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Kumar Sanskar
Kumar Sanskar

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Literals and Variables in Java.

Well I took a break of two days from my learning Java journey so that I could do my another favorite thing that is doing some art work after being surrounded from tech my all days, some time these breaks are necessary so as to give you a mental peace.
Enough of talks now let's get back to our business that is learning Java.

It's day six and today I will talk about Literals and variables.

Literals :-

  • literal can be anything that has a fixed value and can be represented in a human readable form and are also called as consonants.
  • in java literals can be of any of the eight primitive types.
  • in addition too the eight primitive types Java also supports Hexadecimal, octal, and binary literals.
  • Hexadecimal literals have to begin with 0x or 0X and octal literals have to begin with 0 and similarly binary literals have to begin with 0b or 0B.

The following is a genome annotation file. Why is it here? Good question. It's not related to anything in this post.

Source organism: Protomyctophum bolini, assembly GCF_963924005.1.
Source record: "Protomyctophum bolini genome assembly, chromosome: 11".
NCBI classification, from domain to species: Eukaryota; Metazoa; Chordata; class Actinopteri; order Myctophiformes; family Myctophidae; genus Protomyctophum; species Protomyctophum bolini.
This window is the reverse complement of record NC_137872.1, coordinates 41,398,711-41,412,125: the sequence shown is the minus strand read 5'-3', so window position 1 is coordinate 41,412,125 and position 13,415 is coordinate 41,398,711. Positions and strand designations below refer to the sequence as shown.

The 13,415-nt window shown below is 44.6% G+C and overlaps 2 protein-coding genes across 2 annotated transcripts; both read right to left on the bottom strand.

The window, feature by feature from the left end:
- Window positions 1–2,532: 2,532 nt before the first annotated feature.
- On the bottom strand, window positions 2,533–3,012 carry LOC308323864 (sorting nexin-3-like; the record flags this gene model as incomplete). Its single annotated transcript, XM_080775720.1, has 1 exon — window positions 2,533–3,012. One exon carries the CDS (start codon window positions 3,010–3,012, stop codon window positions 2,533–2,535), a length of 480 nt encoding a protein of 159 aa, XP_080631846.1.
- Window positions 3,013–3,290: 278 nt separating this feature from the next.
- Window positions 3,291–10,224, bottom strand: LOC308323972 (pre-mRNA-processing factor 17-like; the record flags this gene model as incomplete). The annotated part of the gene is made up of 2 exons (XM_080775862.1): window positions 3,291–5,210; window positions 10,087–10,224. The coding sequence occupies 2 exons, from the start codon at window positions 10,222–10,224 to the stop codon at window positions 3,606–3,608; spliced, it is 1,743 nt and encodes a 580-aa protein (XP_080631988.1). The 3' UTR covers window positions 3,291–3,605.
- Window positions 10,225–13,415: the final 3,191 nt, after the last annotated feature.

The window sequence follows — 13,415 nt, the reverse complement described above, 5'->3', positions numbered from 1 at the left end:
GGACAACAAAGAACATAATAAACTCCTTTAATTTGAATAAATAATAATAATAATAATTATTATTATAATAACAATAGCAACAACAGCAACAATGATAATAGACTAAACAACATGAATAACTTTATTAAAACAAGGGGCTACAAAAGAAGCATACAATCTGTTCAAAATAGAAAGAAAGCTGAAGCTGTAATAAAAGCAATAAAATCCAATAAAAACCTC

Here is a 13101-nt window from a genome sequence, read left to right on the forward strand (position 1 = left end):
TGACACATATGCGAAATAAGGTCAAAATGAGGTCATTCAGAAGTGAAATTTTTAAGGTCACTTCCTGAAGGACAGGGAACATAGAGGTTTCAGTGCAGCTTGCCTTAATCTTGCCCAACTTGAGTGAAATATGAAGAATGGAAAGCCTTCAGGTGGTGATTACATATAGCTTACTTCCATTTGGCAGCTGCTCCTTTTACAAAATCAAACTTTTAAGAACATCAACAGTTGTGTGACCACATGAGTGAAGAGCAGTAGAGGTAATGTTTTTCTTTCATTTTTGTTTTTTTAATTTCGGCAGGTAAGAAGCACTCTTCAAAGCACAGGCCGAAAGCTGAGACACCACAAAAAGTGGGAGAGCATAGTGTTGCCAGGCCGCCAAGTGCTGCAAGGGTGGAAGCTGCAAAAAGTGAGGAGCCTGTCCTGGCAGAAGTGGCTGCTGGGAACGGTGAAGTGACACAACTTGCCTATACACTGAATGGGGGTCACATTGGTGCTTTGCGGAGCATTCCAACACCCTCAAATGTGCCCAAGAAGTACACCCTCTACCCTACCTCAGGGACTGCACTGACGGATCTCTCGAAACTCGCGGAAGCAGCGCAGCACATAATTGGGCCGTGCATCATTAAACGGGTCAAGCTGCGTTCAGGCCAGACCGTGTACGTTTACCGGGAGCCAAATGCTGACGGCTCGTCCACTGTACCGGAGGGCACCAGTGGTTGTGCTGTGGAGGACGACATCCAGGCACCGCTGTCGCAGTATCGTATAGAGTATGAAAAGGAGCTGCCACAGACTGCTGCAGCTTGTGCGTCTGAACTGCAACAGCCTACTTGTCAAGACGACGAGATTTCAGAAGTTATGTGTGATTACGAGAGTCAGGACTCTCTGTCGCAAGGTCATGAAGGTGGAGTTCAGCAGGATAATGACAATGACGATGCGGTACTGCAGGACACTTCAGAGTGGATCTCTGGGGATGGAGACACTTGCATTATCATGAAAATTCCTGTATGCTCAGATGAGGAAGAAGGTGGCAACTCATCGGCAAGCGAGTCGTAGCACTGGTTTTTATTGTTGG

• Java furthermore also supports another type of literal String, it can be understood as set of characters enclosed by double quotes and can even contain character escape sequences like /n, /t etc.

Variables -

  • as evident from the name itself it refers to something that can vary and are used to declare as well as initialize values in a Java program.
  • Initializing Variables in Java

      type variableName = value;
      for example :- 
      int ageOfStudent = 20;
  • while declaring and initializing variables of same data type we can separate them using commas and even assign values simulatenously. for example -

    int ageOfStudent = 10, numberOfSiblings = 2;
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  • java also supports dynamic initialization of variables that is at run time.
  • Scope and Lifetime of a Variable -

    • in Java all the variables are defined within a block of code which like every other program is defined by opening and closing of curly braces.
    • these blocks define a scope.
    • in Java scopes are defined by two ways:-

      i. defined by methods
      ii. defined by class

  • a variable defined within a block is called local variable.

  • objects declared in outer scope will be visible to inner scope but the vice-versa will not hold true.

Closing here for the day, feel free to add, correct or suggest any mistake that may have crept in.

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